Can athletic testing really predict an NFL Draft prospect’s success?

Oklahoma offensive lineman Orlando Brown (R). (Photo by Joe Robbins/Getty Images)
Oklahoma offensive lineman Orlando Brown (R). (Photo by Joe Robbins/Getty Images) /

Every year when the NFL Combine rolls around, fans and pundits alike analyze each NFL Draft prospect’s athletic testing numbers. How much do these numbers matter?

Back during the 2018 NFL Combine, current Kansas City Chiefs and former Baltimore Ravens offensive lineman, Orlando Brown Jr., had a performance that Bleacher Report dubbed as “the worst in the history of the event.” Every year during the pre-draft process, the NFL Combine is held and players demonstrate their pre-draft athletic measurables, through a series of tests that hope to predict NFL upside.

Brown’s athletic testing numbers were historically bad. His 40-yard dash time was 5.85 seconds, his vertical jump was 19.5 inches, and his broad jump was just 82 inches: all these numbers were dead last among every prospect attending the combine. Before this catastrophic performance, Brown was considered to be a first-round prospect, but he ended up being drafted fairly deep into the third round, at pick 83.

Many teams clearly thought that even with an otherwise standout career at Oklahoma, where Brown was a two-time Big 12 offensive lineman of the Year, this testing performance would be, at least to some extent, predictive of his career trajectory. After two years of Pro Bowl recognition in his first three years, it does not seem that Brown’s athletic testing at the NFL combine has held him back.

What we know about testing numbers for NFL Draft prospects

Obviously, this is one anecdote, and Orlando Brown’s story may be an anomaly. There is a multitude of different factors that contribute to a player’s success. I want to shed some light on how 40-yard dash time, one of the most heavily scrutinized athletic tests at the Combine, can predict future performance for running backs.

The following data consists of offensive statistics for each offensive player that registered stats each season from 1999-2013. All credit goes to Tableau Public for scraping the data from pro-football-reference.

40-yard dash time is especially studied when it comes to running backs. These times provide a clear and normalized number that measures the prospect’s speed and acceleration ability, both skills that contribute to a successful running back.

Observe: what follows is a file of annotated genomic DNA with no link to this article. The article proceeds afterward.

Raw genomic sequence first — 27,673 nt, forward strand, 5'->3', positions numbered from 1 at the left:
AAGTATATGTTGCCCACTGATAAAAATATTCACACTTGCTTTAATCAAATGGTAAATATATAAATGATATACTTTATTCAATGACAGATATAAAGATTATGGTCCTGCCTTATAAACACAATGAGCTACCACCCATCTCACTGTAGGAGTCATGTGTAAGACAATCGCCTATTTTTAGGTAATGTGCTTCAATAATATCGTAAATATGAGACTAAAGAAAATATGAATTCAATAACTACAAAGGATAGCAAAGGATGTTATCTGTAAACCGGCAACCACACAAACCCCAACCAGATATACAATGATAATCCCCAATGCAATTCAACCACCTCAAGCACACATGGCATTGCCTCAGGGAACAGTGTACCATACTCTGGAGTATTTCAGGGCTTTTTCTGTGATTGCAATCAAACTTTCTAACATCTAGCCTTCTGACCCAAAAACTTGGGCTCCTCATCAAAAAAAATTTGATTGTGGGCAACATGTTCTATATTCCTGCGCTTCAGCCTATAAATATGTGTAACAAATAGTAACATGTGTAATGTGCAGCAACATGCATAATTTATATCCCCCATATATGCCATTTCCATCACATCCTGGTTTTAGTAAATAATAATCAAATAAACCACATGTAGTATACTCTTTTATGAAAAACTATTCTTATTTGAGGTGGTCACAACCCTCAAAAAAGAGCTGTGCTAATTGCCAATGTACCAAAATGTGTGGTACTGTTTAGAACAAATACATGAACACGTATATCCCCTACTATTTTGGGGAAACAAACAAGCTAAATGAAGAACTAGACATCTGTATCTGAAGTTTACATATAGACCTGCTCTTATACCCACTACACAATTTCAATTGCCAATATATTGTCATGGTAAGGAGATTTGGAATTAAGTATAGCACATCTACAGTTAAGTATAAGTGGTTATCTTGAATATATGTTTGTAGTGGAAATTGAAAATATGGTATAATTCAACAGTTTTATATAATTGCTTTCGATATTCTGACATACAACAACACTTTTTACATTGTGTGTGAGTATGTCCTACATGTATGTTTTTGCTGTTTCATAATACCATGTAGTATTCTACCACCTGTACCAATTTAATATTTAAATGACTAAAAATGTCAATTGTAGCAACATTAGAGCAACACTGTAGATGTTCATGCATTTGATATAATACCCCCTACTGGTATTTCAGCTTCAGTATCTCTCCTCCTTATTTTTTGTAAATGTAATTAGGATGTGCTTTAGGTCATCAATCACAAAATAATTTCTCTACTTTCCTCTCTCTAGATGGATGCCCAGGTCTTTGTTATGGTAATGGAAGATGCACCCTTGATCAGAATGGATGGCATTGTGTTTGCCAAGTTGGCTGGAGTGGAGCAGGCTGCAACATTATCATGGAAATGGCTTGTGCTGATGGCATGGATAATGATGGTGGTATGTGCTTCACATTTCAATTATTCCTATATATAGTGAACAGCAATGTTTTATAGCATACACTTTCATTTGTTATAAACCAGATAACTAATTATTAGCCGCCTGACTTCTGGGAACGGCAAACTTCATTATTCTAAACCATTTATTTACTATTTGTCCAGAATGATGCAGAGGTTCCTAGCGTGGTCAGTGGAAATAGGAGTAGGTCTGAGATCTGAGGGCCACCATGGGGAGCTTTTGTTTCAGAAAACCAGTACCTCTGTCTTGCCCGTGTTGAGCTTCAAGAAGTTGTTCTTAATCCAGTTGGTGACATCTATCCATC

The graphs linked from the following tweet are derived from the data. It shows the relationship between 40-yard dash time and certain rushing statistical outcomes: yards per carry, total yards, and touchdowns all in a single season. Each dot represents an individual player’s single season’s stats from the years 1999-2013 with a minimum of 100 carries per season. Thus, if an individual played 5 seasons within this time, with 100 rushing attempts in each of those seasons, he will have 5-individual dots on the chart.

The correlation between 40-yard dash and running back success

There is somewhat of a loose correlation between 40-yard dash time and statistical outcomes. The faster the 40 times, the more yards, yards per carry, and touchdowns, players will be predicted to have during a certain season, but there is still a lot of variation. Obviously, this is one athletic test, for just one position, but it provides a window into how many different factors can affect a player’s season.

First, this variation may have partially come from the natural cycles within players’ careers. Some of these players may not as yet have entered their primes or may have been past their prime, but there are many other considerations that can affect the trajectory of a player’s career as well.

Perhaps, a running back has some ability (i.e. instincts, feel and vision) that cannot be captured by athletic testing, but only by the film. Additionally, some players may put varying levels of effort into their craft, which also cannot be captured by athletic testing. Lastly, some players just have better luck: they were put in better situations with better coaching, or offensive linemen to block for them, or maybe they just got lucky with injuries.

Athletic testing is something to seriously consider in the pre-draft process, but it is one of many components needed to fully evaluate a player’s potential. That is why the process is so comprehensive, as NFL teams always consider film grades, college production, and interviews in their evaluations.

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Even then, teams and analysts with holistic approaches make mistakes with their prognostications. In conclusion, if your favorite team drafts a player with a slow 40-time or 3-cone drill, it’s not necessarily a death sentence for that player’s career.